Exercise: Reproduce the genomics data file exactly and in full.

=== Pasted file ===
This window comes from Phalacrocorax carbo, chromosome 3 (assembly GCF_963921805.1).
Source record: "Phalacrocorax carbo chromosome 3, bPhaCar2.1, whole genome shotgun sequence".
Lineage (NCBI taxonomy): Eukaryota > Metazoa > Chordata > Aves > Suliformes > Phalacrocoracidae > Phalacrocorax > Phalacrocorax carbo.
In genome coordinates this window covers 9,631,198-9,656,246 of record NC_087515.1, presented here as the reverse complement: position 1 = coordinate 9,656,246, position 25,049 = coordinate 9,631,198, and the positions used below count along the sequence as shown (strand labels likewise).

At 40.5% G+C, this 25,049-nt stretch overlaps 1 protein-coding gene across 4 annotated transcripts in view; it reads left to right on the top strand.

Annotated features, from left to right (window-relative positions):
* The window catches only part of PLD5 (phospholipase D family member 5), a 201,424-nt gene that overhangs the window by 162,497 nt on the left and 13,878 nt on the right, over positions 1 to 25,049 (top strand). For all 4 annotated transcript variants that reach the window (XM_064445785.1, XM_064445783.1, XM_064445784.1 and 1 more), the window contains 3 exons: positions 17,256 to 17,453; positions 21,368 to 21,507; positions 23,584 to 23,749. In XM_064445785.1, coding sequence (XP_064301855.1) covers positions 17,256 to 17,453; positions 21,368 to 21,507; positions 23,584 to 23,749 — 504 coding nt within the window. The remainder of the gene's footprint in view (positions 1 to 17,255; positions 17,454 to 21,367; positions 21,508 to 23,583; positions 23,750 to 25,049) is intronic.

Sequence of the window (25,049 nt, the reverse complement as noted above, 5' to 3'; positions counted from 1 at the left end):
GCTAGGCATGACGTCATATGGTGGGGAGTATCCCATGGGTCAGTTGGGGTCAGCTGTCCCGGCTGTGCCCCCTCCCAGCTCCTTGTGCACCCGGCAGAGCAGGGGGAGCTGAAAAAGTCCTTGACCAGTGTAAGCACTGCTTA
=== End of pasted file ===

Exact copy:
This window comes from Phalacrocorax carbo, chromosome 3 (assembly GCF_963921805.1).
Source record: "Phalacrocorax carbo chromosome 3, bPhaCar2.1, whole genome shotgun sequence".
Lineage (NCBI taxonomy): Eukaryota > Metazoa > Chordata > Aves > Suliformes > Phalacrocoracidae > Phalacrocorax > Phalacrocorax carbo.
In genome coordinates this window covers 9,631,198-9,656,246 of record NC_087515.1, presented here as the reverse complement: position 1 = coordinate 9,656,246, position 25,049 = coordinate 9,631,198, and the positions used below count along the sequence as shown (strand labels likewise).

At 40.5% G+C, this 25,049-nt stretch overlaps 1 protein-coding gene across 4 annotated transcripts in view; it reads left to right on the top strand.

Annotated features, from left to right (window-relative positions):
* The window catches only part of PLD5 (phospholipase D family member 5), a 201,424-nt gene that overhangs the window by 162,497 nt on the left and 13,878 nt on the right, over positions 1 to 25,049 (top strand). For all 4 annotated transcript variants that reach the window (XM_064445785.1, XM_064445783.1, XM_064445784.1 and 1 more), the window contains 3 exons: positions 17,256 to 17,453; positions 21,368 to 21,507; positions 23,584 to 23,749. In XM_064445785.1, coding sequence (XP_064301855.1) covers positions 17,256 to 17,453; positions 21,368 to 21,507; positions 23,584 to 23,749 — 504 coding nt within the window. The remainder of the gene's footprint in view (positions 1 to 17,255; positions 17,454 to 21,367; positions 21,508 to 23,583; positions 23,750 to 25,049) is intronic.

Sequence of the window (25,049 nt, the reverse complement as noted above, 5' to 3'; positions counted from 1 at the left end):
GCTAGGCATGACGTCATATGGTGGGGAGTATCCCATGGGTCAGTTGGGGTCAGCTGTCCCGGCTGTGCCCCCTCCCAGCTCCTTGTGCACCCGGCAGAGCAGGGGGAGCTGAAAAAGTCCTTGACCAGTGTAAGCACTGCTTA